In his submission he shares a tutorial that explains the theory behind the PAL analog video standard. He explains the different components of the PAL signal, including the luma (black and white part), frame rates, and modulation. He then goes on to explain how color is encoded onto the PAL by using Quadrature Amplitude Modulation (QAM).
Finally in the files section marble also supplies us with the GNU Radio flowgraph which can be used to transmit PAL video with a HackRF.
The write up first shows the reception of the signal from the wireless controller, and then moves on to show how to receive it in GNU Radio and obtain a time domain graph of the digital signal. From the pulses it is simple to visually work out the binary string. Next an instruction decoder is created in GNU Radio which automatically obtains the binary string from the signal directly. Then once the codes for back, forward, left and right were obtained it was possible to write another GNU Radio program to transmit these codes to the RC toy tank from the HackRF.
The idea is to use the drone as a remote beacon which can move all around the antenna. As the drone flies around, the HackRF on the drone emits a data chirp containing GPS telemetry of the drones position. The receiver on the ground decodes this data and also determines the SNR of the received signal. By plotting the received SNR together with the drones GPS position, the radiation pattern of the antenna under test could be determined.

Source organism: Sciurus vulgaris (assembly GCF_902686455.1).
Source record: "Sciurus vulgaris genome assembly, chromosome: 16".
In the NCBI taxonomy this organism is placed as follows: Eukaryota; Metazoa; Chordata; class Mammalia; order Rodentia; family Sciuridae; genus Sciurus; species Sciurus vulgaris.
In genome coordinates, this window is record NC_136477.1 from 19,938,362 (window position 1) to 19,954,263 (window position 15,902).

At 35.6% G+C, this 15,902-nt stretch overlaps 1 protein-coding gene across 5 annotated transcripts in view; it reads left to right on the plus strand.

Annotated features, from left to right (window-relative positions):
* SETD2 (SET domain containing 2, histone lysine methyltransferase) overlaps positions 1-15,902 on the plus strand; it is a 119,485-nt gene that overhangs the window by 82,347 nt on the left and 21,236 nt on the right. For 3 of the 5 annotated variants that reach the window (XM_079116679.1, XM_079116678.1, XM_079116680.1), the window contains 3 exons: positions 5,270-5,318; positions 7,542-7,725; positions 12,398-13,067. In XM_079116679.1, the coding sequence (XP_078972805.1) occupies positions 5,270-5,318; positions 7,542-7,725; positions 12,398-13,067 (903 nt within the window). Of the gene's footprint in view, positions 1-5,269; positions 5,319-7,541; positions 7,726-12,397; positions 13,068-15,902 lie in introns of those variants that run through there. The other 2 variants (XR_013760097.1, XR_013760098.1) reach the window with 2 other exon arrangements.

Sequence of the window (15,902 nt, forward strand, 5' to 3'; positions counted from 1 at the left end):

The software is called “RadiantBee” and is developed by both F4GKR and F5OEO. It is available over on GitHub. The flying hardware consists of a quadcopter, GPS, Raspberry Pi 3, HackRF, 10 GHz upconverter, band pass filter and horn antenna. The base station consists of an RTL-SDR dongle, 10 GHz downconverter, GPS and the antenna under test.
Last week we made a post about the HackRF Portapack, and gave some examples of it in action. Recently the furtek Havoc firmware for the portapack was updated, and it now supports SSTV transmission. Over on Twitter, Giorgio Campiotti @giorgiofox has uploaded a video showing an example transmission in action.
In the video the HackRF with Portapack transmits a test SSTV image to an Elecraft K3 ham radio, which is linked to a PC. SSTV decoding software on the PC turns the data back into an image.
SSTV stands for ‘Slow Scan TV’, and is a method used by hams to send images over radio. Typically this activity occurs on HF frequencies. Sometimes the ISS transmits SSTV images down to earth as well to commemorate special events.
The PortaPack is an addon created by Jared Boone for the HackRF software defined radio. It costs $200 USD at the sharebrained store and together with a USB battery pack it allows you to go completely portable with your HackRF. The HackRF is a multi-purpose SDR which can both receive and transmit anything (as long as you program it in) from 1 MHz to 6 GHz.
Since we last posted about the PortaPack many new features have been added, and the firmware has matured significantly. Now the official PortaPack firmware allows you to receive and demodulate SSB, AM, NFM, WFM and display up to an 18 MHz wide waterfall. You can also decode marine AIS, the automobile tyre pressure monitoring system (TPMS) and utility ITRON ERT meters.
There is also a popular fork of the official PortaPack firmware called portapack-havoc, which is created by a dev who goes by the handle ‘furrtek’. This firmware is a bit more risky in terms of the trouble it can get you into as it enables several new features including: